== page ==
Female Deacons in the Byzantine Church1

  title={Female Deacons in the Byzantine Church1},
  author={Valerie A. Karras},
  journal={Church History},
  pages={272 - 316}
Despite the energy devoted by American and Western European church historians and theologians to the question of the ordination of women in early Christianity and in the (western) medieval Christian Church, these scholars have shown comparatively little interest toward the female diaconate in the Byzantine Church, even when comparative analysis could potentially help elucidate questions regarding the theology and practice of women's ordinations in the West. Most of the research on the female… 
The article analyzes the medieval interpretations of biblical images of Sophia of the Wisdom of God, Eve, Virgin Mary. Their role of women's inclusion in the social order of the Western European
Female diaconate in medieval Nubia: Evidence from a wall inscription from Faras
Female diaconate is a well-attested phenomenon in Eastern Churches.1 Sources at our disposal confirm the presence of deaconesses in the East from the third/fourth until probably as late as the
A Critical Investigation into the Role of Widows in Early Church Life
A critical question to be asked in the modern world is whether or not women should have leadership roles in churches. Saint Paul teaches us that we should have a vision of a church that is unified
The festival of Saint Demetrios, the Timarion , and the Aithiopika *
The description of the festival for Saint Demetrios in Thessaloniki in the Timarion has long been used as a source for regional and liturgical history. It is in fact a literary rewriting of a
Women, Tradition and Icons: The Gendered Use of the Torah Scrolls and the Bible in Orthodox Jewish and Christian Rituals
This article discusses the relationship between Christian and Jewish Orthodox women with their sacred books (the Christian Bible and the Torah respectively) from a feminist point of view. While
Overcoming Greed: An Eastern Christian Perspective
As an Eastern Orthodox Christian, I have chosen to approach the topic of "overcoming greed" from an Eastern Christian perspective, relying particularly on the writings of some of the early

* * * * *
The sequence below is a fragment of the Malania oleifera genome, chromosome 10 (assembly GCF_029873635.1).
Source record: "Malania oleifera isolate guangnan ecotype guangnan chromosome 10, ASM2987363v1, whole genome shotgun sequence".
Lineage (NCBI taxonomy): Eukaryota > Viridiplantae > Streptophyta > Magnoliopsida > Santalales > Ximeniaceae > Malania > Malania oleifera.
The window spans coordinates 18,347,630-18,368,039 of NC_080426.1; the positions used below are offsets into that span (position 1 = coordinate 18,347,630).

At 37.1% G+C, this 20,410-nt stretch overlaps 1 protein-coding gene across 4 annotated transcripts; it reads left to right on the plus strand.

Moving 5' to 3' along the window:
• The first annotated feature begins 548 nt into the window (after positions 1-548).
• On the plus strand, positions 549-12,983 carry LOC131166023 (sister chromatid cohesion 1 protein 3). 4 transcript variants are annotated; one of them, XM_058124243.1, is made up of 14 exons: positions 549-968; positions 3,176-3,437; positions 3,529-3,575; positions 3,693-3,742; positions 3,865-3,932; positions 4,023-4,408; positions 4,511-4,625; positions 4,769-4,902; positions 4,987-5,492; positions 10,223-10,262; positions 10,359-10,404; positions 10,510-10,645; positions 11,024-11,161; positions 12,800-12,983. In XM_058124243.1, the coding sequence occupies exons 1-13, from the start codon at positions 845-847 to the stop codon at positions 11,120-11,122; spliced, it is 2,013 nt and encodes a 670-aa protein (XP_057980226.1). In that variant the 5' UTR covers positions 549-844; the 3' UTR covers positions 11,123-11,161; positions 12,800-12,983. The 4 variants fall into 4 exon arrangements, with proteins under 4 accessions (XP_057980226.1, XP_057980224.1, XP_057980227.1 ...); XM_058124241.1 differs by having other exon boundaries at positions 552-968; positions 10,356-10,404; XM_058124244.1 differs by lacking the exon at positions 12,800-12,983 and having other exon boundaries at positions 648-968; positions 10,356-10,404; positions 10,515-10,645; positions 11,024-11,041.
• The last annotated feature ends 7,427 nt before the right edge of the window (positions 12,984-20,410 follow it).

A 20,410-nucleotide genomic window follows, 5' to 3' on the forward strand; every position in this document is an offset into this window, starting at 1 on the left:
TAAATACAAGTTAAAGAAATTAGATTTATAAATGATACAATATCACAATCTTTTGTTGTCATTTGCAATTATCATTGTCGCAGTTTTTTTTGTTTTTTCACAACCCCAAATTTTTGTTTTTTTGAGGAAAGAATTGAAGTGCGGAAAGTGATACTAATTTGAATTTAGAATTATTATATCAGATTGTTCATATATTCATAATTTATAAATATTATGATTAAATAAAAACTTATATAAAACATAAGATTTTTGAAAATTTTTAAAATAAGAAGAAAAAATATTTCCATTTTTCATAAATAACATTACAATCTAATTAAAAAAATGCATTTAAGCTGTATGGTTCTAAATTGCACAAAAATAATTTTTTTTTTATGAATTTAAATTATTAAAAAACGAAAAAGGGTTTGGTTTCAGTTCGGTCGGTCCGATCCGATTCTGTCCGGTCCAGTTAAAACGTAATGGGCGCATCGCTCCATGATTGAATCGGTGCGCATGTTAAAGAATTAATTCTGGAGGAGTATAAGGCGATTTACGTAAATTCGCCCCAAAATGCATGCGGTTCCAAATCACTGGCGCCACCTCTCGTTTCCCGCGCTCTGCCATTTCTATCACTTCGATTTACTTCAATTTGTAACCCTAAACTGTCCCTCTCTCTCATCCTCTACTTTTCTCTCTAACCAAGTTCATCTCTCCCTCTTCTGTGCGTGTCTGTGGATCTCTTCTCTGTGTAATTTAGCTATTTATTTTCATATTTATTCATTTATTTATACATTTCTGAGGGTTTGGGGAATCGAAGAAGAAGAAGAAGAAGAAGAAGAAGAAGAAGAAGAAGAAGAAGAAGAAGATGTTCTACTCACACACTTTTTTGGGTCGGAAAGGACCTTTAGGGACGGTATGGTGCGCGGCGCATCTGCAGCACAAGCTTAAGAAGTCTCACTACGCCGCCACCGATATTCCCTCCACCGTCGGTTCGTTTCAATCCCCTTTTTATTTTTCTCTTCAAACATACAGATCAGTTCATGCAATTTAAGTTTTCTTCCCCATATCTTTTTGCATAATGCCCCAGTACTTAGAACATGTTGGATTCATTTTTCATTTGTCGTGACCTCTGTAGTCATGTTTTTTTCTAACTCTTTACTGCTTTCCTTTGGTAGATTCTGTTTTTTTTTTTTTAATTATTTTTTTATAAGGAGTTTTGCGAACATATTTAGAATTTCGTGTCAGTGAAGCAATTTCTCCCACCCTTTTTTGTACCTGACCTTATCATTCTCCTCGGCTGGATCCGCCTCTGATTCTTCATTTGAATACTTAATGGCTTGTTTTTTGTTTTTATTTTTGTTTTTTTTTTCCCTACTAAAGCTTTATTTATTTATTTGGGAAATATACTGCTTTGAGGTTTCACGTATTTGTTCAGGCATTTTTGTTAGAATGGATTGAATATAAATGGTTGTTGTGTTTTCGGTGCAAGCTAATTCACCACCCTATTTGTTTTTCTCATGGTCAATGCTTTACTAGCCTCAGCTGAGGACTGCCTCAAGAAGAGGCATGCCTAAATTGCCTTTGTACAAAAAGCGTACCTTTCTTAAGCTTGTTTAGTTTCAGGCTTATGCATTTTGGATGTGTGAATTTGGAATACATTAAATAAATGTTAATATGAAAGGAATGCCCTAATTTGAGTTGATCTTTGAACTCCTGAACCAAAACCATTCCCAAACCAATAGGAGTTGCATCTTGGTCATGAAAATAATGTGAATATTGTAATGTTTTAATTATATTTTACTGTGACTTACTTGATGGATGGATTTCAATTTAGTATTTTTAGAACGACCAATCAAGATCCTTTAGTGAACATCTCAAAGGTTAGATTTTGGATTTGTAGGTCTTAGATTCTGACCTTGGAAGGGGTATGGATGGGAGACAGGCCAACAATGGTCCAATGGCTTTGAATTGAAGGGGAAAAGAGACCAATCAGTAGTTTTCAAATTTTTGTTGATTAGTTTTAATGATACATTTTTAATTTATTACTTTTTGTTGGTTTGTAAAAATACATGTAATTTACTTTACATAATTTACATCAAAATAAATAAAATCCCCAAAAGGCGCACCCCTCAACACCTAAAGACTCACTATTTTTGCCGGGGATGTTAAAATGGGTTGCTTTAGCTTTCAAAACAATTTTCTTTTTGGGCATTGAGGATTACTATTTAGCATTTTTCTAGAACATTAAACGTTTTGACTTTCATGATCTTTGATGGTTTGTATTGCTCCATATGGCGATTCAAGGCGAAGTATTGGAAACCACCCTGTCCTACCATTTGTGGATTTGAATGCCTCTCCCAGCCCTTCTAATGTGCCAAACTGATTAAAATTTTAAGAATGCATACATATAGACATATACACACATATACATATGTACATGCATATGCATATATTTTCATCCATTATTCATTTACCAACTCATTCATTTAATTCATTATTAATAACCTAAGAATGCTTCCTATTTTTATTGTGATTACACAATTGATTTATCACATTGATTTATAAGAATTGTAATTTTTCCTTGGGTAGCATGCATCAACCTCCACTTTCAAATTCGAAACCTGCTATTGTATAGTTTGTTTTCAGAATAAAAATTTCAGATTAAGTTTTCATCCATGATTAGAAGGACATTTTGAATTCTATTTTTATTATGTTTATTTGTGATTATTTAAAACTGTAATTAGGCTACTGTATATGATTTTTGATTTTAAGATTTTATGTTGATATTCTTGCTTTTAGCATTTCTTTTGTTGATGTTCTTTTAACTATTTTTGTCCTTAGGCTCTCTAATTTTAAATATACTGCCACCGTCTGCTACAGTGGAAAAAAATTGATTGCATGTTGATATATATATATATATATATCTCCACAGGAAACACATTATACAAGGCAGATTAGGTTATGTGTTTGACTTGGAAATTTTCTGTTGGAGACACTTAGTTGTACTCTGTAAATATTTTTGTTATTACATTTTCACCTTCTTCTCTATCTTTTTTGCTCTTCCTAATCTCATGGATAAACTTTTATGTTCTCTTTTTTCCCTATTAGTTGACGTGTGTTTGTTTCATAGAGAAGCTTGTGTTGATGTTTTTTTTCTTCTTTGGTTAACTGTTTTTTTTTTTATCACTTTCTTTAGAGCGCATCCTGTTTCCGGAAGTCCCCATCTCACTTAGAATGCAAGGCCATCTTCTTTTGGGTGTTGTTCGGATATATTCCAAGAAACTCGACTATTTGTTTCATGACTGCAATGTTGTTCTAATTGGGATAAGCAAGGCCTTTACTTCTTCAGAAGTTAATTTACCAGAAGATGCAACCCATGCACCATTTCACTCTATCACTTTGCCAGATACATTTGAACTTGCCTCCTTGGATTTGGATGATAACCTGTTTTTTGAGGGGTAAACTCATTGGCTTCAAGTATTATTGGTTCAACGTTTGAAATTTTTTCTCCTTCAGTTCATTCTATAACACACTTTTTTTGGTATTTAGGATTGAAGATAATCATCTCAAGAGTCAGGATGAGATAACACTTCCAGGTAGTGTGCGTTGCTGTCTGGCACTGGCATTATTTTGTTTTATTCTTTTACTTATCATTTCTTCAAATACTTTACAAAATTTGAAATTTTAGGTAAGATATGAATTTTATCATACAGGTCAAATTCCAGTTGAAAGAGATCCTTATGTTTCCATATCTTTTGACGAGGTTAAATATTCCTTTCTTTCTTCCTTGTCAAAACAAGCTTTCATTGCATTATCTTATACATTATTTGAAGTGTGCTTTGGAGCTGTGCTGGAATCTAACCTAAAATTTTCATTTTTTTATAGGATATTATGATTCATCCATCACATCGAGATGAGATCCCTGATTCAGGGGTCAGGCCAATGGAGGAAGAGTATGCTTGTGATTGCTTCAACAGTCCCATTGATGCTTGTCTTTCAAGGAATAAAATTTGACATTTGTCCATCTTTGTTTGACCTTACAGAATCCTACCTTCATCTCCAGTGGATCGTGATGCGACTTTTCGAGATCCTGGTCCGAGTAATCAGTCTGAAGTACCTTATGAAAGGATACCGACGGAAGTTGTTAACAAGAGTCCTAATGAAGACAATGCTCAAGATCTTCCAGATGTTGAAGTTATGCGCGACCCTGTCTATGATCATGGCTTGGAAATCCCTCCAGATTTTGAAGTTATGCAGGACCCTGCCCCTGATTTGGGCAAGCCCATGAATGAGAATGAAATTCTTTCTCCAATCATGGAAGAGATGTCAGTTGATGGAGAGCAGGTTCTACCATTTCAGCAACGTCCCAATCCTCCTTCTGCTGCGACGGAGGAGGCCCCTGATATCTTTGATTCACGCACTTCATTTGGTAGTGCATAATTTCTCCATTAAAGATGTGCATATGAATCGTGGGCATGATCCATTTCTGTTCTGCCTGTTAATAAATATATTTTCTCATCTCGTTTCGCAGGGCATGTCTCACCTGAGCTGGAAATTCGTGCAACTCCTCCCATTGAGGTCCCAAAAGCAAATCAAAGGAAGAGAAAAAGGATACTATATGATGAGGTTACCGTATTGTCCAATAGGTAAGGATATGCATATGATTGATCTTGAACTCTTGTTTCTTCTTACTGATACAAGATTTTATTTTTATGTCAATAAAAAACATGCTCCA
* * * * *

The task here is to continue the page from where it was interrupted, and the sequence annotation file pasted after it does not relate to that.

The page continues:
What does the ordination of women then mean for women now
[1] The historical information gathered over the last fifty years demonstrates fairly conclusively that women have been ordained in the past. The most recent examinations of the evidence have
Epigraphic Research around Juliopolis III: Roman and Byzantine Inscriptions from Doğandere and Juliopolis
Bu yazida Nallihan ve Mudurnu (antik Modrene) arasinda yer alan Dogandere'den bulunmus bir miltasi (no. 1) ve Cayirhan'da (antik Ioulioupolis) nekropolis kazisinda ele gecen Roma ve Bizans
Female Imagery in Bogomil Myth, Exegesis and Social Reality: An Overview
ABSTRACT This paper will examine the role of women and, more broadly, the female imagery presented in Bogomil doctrine and practice, as reflected in the Bogomil myth, Biblical exegesis and social
Orthodox kaleidoscope: focus on Japan
This contribution addresses the theoretical and methodological issues proposed in the ‘Orthodox Kaleidoscope’ network. Based on five months of field research in Japan, the contribution argues that ...


Deacons, Deaconesses and the Minor Orders in the Patristic Period
  • J. Davies
  • History
    The Journal of Ecclesiastical History
  • 1963
Writers in the early centuries of the Christian era were accustomed to employ the term διάκονος with either the masculine or the feminine definite article. In the former case it is to be translated
The Ordination of Women in the Early Middle Ages
The author analyzes a number of references to the ordination of women in the early Middle Ages in light of the meaning given to ordination at that time and in the context of the ministries of early
See Judith Herrin
  • Search of Byzantine Women: Three Avenues of Approach
  • 1983
Ayvali Kilise ou Pigeonnier de Giilli Dere : figlise inedite de Cappadoce
  • Cahiers archeologiques
  • 1965
Menstruation and Motherhood
    It should be noted, however, that even in Syria, where women per se were not excluded from the altar, they were at times restricted from both it and the Eucharist when menstruous. See Branham
    • Bloody Women and Bloody Spaces